As Victorians celebrate their release from lockdown, the Victorian Waste Management Association (VWMA) wants the Government to open transfer stations and metals recycling to the public “as soon as possible”.
Currently, under the Victorian Government’s COVID roadmap for reopening, transfer stations and metal recyclers remain open to commercial trade, while transfer stations are open to the public to receive green waste only.
Public needs access
While the VWMA said that it supports programs to protect communities from COVID, “allowing the public to access important waste and recycling does not pose any additional COVID transmission risk, as transfer stations are already open to the public to receive green waste.”
It added that in the case of metals recycling facilities, opening these facilities to the public will ensure an essential metals recycling can continue. These facilities are currently open to commercial customers only.
“Transfer stations have been accepting green waste for weeks, demonstrating they can operate with a COVID Safe plan in place, so there is no reason they shouldn’t be open to accept all other waste and recycling like cardboard and glass.
“It would make sense for these facilities to reopen now so that Victorians can dispose of packaging and other recyclable waste they have been stockpiling for weeks during lockdowns, and so that more workers at these facilities can return work, assisting to restore Victoria’s economy,” VWMA CEO Peter Anderson said.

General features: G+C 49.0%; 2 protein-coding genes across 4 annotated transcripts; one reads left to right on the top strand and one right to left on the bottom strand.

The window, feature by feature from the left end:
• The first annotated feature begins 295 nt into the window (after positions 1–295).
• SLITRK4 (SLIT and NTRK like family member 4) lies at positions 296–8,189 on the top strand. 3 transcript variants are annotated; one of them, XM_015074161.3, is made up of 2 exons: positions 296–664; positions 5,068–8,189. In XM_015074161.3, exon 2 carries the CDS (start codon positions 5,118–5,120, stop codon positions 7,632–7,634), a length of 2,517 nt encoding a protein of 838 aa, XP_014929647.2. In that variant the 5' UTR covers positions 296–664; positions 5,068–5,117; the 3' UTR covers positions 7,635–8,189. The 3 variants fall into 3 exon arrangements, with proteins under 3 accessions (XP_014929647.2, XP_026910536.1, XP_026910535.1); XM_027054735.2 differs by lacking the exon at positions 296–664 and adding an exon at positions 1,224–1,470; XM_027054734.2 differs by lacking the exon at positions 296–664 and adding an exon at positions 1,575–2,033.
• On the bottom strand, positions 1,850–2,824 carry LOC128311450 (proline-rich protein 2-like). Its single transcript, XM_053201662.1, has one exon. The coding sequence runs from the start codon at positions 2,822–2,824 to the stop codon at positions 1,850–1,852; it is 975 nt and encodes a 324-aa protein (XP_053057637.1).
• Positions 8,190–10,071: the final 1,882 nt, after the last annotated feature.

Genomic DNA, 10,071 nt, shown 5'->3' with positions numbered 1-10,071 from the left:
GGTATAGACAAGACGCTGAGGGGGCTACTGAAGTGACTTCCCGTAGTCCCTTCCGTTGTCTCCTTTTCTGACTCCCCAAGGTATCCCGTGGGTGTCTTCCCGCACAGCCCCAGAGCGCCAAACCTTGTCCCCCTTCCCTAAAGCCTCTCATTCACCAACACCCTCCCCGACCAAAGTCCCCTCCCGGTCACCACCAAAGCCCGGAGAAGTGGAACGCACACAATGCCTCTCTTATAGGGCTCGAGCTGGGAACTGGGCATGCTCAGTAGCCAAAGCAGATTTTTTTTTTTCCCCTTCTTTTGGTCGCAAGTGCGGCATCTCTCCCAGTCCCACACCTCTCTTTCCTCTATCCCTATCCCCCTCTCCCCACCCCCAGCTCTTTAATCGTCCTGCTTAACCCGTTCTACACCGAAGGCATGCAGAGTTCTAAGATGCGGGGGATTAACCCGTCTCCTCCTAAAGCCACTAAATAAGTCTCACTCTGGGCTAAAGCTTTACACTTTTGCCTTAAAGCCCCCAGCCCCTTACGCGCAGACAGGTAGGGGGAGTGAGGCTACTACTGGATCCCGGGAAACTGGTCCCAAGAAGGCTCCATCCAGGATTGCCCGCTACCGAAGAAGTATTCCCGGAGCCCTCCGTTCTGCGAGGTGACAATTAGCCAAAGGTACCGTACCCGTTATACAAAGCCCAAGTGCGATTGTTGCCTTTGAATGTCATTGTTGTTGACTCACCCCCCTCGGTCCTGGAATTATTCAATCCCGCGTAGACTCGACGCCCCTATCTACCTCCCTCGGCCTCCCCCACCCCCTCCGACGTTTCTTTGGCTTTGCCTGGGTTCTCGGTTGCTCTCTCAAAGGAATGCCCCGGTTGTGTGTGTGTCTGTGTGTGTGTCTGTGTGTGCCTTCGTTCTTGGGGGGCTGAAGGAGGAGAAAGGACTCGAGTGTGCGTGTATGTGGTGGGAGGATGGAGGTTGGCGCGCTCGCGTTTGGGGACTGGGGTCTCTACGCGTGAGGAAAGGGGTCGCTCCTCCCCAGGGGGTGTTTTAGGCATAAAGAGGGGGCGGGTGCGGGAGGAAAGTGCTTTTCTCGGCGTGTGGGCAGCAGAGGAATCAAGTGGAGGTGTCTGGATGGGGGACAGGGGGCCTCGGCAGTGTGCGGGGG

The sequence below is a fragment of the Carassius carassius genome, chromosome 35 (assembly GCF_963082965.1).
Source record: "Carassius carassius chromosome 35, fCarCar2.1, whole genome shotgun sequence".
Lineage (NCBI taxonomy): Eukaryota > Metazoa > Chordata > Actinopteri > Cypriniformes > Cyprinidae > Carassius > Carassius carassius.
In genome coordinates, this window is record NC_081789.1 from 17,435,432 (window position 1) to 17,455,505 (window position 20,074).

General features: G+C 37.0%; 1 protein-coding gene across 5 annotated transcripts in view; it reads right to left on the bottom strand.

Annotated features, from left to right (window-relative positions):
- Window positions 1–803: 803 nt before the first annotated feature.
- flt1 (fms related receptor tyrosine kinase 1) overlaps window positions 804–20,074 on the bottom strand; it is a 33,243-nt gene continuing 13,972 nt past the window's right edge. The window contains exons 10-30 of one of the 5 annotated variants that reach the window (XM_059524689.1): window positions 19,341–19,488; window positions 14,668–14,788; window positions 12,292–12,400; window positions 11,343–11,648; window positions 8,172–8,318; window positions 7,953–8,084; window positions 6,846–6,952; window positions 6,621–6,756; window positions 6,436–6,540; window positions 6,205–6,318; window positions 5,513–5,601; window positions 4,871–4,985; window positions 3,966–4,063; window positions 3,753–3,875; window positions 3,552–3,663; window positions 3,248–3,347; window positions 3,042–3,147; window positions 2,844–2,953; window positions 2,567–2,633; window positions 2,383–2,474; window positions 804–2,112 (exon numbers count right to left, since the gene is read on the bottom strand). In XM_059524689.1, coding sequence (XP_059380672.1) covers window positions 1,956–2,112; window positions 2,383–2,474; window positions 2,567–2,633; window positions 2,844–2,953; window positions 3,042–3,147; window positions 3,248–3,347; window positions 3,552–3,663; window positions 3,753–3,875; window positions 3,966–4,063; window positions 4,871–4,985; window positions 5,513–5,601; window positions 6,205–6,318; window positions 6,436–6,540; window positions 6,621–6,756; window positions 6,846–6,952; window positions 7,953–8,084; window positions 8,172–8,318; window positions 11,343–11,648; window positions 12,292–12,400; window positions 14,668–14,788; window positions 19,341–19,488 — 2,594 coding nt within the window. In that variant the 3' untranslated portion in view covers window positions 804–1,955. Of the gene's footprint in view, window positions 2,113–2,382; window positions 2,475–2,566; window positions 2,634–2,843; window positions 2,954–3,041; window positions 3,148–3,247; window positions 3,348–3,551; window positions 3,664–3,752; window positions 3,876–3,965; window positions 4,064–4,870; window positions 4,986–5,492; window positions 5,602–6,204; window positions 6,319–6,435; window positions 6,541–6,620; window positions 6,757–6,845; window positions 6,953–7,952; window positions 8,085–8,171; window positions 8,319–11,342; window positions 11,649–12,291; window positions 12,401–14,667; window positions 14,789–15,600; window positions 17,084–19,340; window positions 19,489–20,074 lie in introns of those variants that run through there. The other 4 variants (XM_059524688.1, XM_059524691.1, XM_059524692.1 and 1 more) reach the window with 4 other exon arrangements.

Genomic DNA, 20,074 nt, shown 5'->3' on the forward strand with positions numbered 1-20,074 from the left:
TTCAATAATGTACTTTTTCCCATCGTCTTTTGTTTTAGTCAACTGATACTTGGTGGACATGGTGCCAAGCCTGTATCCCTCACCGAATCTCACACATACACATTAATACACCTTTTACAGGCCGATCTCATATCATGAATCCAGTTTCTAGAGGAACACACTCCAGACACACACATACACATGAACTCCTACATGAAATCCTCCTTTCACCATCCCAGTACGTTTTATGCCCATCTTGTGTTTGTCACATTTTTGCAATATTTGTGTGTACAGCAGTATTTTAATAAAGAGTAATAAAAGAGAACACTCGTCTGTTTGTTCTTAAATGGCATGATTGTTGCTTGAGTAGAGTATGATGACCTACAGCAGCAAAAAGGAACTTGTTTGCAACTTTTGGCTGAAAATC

Currently restrictions allow for retail to remain open for the public to acquire essential goods. The VWMA advocates that transfer stations (both public and private) and recycling facilities provide an equally essential service – sanitation and recycling.
Further, the VWMA said that transfer stations and recycling facilities pose a lower COVID transmission risk than retail. This is because these facilities are situated outside and do not require members of the public to be interact closely with operators or touch common objects.
“Waste disposal is an important part of community sanitation, and regular home and workplace maintenance can create hazardous materials that are dangerous (including to children) if left around the home or workplace. These include; paint, solvents, batteries, glues adhesives, asbestos and asbestos containing materials, and sharp materials generated from home renovations and repair.
“Further, large stockpiles of certain materials can pose a fire hazard, including cardboard, organics and timber. Certain materials represent a recycling opportunity, such as car bodies and other metals.”